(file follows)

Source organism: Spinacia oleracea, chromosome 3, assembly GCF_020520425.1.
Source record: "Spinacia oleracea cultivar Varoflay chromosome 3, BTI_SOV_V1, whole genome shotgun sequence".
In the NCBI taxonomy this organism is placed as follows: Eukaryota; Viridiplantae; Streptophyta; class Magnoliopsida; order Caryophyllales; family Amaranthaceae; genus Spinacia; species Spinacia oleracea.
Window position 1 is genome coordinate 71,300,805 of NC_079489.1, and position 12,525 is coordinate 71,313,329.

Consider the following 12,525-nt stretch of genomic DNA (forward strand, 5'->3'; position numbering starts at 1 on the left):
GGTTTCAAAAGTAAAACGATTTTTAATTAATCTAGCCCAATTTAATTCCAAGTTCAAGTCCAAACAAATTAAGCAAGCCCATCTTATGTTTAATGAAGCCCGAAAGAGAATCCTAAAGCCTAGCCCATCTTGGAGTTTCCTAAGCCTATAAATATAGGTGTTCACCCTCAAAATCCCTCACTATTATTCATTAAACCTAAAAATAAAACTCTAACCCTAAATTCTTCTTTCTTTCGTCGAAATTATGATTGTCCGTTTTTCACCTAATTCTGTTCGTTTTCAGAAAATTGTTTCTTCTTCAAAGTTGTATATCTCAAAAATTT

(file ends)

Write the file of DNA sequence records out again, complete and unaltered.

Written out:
Source organism: Spinacia oleracea, chromosome 3, assembly GCF_020520425.1.
Source record: "Spinacia oleracea cultivar Varoflay chromosome 3, BTI_SOV_V1, whole genome shotgun sequence".
In the NCBI taxonomy this organism is placed as follows: Eukaryota; Viridiplantae; Streptophyta; class Magnoliopsida; order Caryophyllales; family Amaranthaceae; genus Spinacia; species Spinacia oleracea.
Window position 1 is genome coordinate 71,300,805 of NC_079489.1, and position 12,525 is coordinate 71,313,329.

Consider the following 12,525-nt stretch of genomic DNA (forward strand, 5'->3'; position numbering starts at 1 on the left):
GGTTTCAAAAGTAAAACGATTTTTAATTAATCTAGCCCAATTTAATTCCAAGTTCAAGTCCAAACAAATTAAGCAAGCCCATCTTATGTTTAATGAAGCCCGAAAGAGAATCCTAAAGCCTAGCCCATCTTGGAGTTTCCTAAGCCTATAAATATAGGTGTTCACCCTCAAAATCCCTCACTATTATTCATTAAACCTAAAAATAAAACTCTAACCCTAAATTCTTCTTTCTTTCGTCGAAATTATGATTGTCCGTTTTTCACCTAATTCTGTTCGTTTTCAGAAAATTGTTTCTTCTTCAAAGTTGTATATCTCAAAAATTT